2.2 Average End to End Packet Delay The average end-to-end delay includes all possible delays from the moment the packet is generated to the moment it is received by the destination nodes. Generally, there are three factors affecting end-to-end delay of a packet as (i) routes discovery time, which causes packets to wait in the queue before a route is found; (ii) buffering waiting time, which causes packets to wait in the queue before they can be transmitted; (iii) the length of routing path. More hops means longer time it takes to reach its destination node. Fig. 6 depicts the variation of the average end-to-end delay as a function of maximum velocity of nodes. It can be seen that the general trend of all curves is an increase in delay with the increase of velocity of nodes. The reason is mainly that high mobility of nodes results in an increased probability of link failure that causes an increase in the number of routing rediscovery processes. This makes data packets have to wait for more time in its queue until a new routing path is found. The delay of BE-DSR is better than QOSRGA for 98 packets/sec source data. When the source sent 4 packet/sec BE-DSR is better than QOSRGA. When the velocity is more than 5 m/s, the delay in all protocols is maintained at almost the same level. As result, QOSRGA performed badly. This is obvious since, QOSRGA was designed to collect as much information about the network as possible, so that the process of route selection using GA is done based on these imprecise information. But all the delays incurred by QOSRGA are still less than 0.1s which is the delay bound for multimedia signals. This is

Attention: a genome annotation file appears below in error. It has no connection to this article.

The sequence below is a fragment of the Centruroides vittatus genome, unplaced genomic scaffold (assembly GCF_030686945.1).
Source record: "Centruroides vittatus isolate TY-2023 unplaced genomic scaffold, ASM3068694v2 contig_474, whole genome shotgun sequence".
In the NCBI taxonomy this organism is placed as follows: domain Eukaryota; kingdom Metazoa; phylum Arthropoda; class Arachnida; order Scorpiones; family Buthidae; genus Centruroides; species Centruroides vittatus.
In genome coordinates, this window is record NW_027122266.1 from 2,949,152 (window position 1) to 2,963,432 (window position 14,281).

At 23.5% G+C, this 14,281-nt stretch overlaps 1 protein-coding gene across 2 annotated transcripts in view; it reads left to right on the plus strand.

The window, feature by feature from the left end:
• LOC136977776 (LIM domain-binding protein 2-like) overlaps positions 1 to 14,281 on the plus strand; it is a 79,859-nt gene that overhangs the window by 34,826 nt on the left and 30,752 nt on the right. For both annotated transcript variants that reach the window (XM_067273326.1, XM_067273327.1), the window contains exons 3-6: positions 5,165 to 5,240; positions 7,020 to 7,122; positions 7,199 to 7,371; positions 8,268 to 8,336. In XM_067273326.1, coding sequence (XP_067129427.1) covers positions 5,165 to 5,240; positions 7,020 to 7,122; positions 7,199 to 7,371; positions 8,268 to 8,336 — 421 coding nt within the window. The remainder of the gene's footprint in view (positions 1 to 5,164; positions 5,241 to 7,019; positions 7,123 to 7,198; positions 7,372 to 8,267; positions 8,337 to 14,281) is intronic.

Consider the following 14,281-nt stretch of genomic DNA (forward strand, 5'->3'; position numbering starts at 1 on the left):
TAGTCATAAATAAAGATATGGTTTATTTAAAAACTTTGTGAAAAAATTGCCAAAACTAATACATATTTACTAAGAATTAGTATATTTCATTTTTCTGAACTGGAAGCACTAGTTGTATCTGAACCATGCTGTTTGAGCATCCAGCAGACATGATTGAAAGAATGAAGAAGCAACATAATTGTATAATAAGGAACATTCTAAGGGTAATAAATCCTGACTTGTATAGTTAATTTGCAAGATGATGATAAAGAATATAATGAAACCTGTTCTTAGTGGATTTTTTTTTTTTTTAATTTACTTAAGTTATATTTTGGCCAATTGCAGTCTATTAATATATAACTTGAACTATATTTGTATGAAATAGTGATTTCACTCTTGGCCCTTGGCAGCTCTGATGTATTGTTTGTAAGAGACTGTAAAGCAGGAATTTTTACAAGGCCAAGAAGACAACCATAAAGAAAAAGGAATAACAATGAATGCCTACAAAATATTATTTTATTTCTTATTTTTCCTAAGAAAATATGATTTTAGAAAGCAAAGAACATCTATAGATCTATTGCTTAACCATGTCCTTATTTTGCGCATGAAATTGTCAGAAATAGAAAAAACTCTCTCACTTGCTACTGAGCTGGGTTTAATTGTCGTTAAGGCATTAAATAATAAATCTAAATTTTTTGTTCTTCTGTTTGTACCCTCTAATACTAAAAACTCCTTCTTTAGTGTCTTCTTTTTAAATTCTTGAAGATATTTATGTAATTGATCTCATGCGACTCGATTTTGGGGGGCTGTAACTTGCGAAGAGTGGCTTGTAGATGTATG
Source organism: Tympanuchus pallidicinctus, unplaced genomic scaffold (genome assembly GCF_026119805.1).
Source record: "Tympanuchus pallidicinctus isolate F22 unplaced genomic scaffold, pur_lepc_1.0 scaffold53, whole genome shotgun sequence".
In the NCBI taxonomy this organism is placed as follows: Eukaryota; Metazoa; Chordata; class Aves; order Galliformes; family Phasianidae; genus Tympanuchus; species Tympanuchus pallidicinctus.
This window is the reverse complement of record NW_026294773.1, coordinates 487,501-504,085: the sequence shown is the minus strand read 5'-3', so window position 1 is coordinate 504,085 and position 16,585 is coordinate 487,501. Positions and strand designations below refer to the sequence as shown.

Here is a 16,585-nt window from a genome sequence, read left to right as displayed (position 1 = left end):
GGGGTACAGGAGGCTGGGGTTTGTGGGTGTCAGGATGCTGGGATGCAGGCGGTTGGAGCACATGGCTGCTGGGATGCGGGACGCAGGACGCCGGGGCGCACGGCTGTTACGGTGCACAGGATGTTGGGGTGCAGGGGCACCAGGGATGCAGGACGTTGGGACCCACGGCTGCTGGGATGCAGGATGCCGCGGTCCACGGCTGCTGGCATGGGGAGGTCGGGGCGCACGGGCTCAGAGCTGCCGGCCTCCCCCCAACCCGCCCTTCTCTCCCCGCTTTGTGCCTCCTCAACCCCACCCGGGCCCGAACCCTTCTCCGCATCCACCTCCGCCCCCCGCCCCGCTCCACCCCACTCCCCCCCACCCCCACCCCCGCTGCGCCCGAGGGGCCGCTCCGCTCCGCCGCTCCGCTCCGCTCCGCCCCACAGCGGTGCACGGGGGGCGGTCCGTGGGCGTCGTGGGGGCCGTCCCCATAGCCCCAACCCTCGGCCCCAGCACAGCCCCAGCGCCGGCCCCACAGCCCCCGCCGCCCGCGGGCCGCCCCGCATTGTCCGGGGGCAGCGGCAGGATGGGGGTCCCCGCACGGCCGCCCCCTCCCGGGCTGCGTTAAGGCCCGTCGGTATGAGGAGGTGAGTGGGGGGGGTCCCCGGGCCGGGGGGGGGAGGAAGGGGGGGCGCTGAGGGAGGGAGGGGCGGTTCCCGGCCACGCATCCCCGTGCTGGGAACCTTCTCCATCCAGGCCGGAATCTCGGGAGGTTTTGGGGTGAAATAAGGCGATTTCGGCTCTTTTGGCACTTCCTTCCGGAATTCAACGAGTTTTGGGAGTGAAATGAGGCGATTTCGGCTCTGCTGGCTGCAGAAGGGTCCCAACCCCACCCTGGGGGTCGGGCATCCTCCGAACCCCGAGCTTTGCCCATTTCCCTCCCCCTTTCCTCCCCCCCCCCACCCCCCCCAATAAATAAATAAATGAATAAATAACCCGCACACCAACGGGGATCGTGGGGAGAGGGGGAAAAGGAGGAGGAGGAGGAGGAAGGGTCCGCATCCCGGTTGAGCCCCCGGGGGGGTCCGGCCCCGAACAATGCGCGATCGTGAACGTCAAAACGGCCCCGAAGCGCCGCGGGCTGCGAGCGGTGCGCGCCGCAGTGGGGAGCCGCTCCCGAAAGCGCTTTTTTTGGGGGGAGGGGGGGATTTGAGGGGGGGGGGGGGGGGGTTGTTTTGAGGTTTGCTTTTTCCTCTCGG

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A Survey on Effective Improvement in Network Congestion Dominance Routing Protocol in MANET

A Survey on Effective Improvement in Network Congestion Dominance Routing Protocol in MANET

In the mobile adhoc network (MANET), congestion can occur in any intermediate node, often because of limitation in resources, when data packets are being transmitted from source to destination. Congestion will result to long delay, high packet loss and waste of resource utilization time. The main goal of congestion control is to reduce the delay and buffer overflow caused by network congestion and hence enable the network to perform better. The aim of this paper, is to determine the performance measures like throughput packet delivery ratio, Average end-to-end delay and Routing overhead of MANET’s Routing-PSR, AODV, DSDV, OLSR and ZRP with varying scalability and offered load under different mobility models.
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Geographic Multiattribute Monarch Butterfly Optimization Based Traffic Aware Routing In VANET

Geographic Multiattribute Monarch Butterfly Optimization Based Traffic Aware Routing In VANET